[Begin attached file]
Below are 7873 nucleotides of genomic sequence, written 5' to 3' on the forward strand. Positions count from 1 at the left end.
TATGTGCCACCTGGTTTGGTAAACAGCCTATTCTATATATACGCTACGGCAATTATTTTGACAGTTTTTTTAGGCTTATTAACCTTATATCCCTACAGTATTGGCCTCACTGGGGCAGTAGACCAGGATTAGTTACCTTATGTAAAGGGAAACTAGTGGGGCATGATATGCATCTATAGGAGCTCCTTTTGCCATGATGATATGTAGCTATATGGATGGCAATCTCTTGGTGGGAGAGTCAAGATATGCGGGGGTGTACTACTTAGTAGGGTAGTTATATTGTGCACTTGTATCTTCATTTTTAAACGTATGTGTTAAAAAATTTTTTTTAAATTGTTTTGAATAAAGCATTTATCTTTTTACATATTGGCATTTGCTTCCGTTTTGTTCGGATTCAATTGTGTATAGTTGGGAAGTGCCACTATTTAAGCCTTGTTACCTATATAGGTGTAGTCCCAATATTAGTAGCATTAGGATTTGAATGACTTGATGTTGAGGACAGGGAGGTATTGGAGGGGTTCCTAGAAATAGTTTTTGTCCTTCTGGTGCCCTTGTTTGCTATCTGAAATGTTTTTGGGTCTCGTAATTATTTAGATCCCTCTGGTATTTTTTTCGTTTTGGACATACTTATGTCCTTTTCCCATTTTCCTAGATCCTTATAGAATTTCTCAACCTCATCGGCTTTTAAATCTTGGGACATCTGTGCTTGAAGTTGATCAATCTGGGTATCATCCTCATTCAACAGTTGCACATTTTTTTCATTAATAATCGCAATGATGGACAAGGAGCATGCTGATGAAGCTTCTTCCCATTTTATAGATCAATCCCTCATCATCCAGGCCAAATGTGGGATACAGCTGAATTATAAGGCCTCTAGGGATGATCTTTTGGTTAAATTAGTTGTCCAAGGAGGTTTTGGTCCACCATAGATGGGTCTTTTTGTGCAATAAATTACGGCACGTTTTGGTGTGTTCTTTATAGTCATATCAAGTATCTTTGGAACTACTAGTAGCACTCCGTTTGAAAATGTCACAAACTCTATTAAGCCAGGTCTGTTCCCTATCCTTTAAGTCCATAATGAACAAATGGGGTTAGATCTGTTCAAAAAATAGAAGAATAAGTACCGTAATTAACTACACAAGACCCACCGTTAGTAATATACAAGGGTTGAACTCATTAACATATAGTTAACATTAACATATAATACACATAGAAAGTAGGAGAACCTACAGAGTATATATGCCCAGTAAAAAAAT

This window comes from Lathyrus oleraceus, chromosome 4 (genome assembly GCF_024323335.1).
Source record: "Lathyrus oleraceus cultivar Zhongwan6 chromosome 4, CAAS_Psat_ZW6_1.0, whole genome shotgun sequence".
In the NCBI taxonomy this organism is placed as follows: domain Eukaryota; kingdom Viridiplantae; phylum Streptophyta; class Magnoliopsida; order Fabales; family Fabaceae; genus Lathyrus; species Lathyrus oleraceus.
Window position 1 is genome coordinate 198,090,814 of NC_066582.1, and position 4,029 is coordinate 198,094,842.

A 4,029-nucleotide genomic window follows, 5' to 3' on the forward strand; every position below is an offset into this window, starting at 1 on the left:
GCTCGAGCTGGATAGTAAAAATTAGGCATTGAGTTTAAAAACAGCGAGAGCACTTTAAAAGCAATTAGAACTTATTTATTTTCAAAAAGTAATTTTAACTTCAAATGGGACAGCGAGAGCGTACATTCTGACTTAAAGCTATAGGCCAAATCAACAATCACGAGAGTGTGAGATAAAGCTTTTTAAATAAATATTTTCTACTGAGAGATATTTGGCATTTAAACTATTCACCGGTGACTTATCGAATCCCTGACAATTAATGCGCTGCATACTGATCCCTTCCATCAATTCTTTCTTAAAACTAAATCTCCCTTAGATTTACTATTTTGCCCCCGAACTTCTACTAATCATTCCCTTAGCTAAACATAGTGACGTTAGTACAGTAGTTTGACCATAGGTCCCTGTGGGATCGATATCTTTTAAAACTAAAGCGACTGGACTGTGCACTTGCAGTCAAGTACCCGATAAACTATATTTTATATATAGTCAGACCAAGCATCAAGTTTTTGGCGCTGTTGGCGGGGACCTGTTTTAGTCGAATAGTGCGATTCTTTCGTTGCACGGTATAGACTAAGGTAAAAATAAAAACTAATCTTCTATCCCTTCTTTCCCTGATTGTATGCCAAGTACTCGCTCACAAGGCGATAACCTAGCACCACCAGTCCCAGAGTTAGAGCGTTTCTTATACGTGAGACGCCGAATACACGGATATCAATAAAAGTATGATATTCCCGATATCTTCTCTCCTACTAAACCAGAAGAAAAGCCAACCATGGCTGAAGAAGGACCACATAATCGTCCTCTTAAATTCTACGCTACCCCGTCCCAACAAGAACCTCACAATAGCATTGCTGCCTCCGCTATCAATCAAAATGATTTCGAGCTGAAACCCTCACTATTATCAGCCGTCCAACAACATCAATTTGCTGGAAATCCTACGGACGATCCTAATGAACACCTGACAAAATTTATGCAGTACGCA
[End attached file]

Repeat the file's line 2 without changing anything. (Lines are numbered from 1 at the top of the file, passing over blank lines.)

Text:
TATGTGCCACCTGGTTTGGTAAACAGCCTATTCTATATATACGCTACGGCAATTATTTTGACAGTTTTTTTAGGCTTATTAACCTTATATCCCTACAGTATTGGCCTCACTGGGGCAGTAGACCAGGATTAGTTACCTTATGTAAAGGGAAACTAGTGGGGCATGATATGCATCTATAGGAGCTCCTTTTGCCATGATGATATGTAGCTATATGGATGGCAATCTCTTGGTGGGAGAGTCAAGATATGCGGGGGTGTACTACTTAGTAGGGTAGTTATATTGTGCACTTGTATCTTCATTTTTAAACGTATGTGTTAAAAAATTTTTTTTAAATTGTTTTGAATAAAGCATTTATCTTTTTACATATTGGCATTTGCTTCCGTTTTGTTCGGATTCAATTGTGTATAGTTGGGAAGTGCCACTATTTAAGCCTTGTTACCTATATAGGTGTAGTCCCAATATTAGTAGCATTAGGATTTGAATGACTTGATGTTGAGGACAGGGAGGTATTGGAGGGGTTCCTAGAAATAGTTTTTGTCCTTCTGGTGCCCTTGTTTGCTATCTGAAATGTTTTTGGGTCTCGTAATTATTTAGATCCCTCTGGTATTTTTTTCGTTTTGGACATACTTATGTCCTTTTCCCATTTTCCTAGATCCTTATAGAATTTCTCAACCTCATCGGCTTTTAAATCTTGGGACATCTGTGCTTGAAGTTGATCAATCTGGGTATCATCCTCATTCAACAGTTGCACATTTTTTTCATTAATAATCGCAATGATGGACAAGGAGCATGCTGATGAAGCTTCTTCCCATTTTATAGATCAATCCCTCATCATCCAGGCCAAATGTGGGATACAGCTGAATTATAAGGCCTCTAGGGATGATCTTTTGGTTAAATTAGTTGTCCAAGGAGGTTTTGGTCCACCATAGATGGGTCTTTTTGTGCAATAAATTACGGCACGTTTTGGTGTGTTCTTTATAGTCATATCAAGTATCTTTGGAACTACTAGTAGCACTCCGTTTGAAAATGTCACAAACTCTATTAAGCCAGGTCTGTTCCCTATCCTTTAAGTCCATAATGAACAAATGGGGTTAGATCTGTTCAAAAAATAGAAGAATAAGTACCGTAATTAACTACACAAGACCCACCGTTAGTAATATACAAGGGTTGAACTCATTAACATATAGTTAACATTAACATATAATACACATAGAAAGTAGGAGAACCTACAGAGTATATATGCCCAGTAAAAAAAT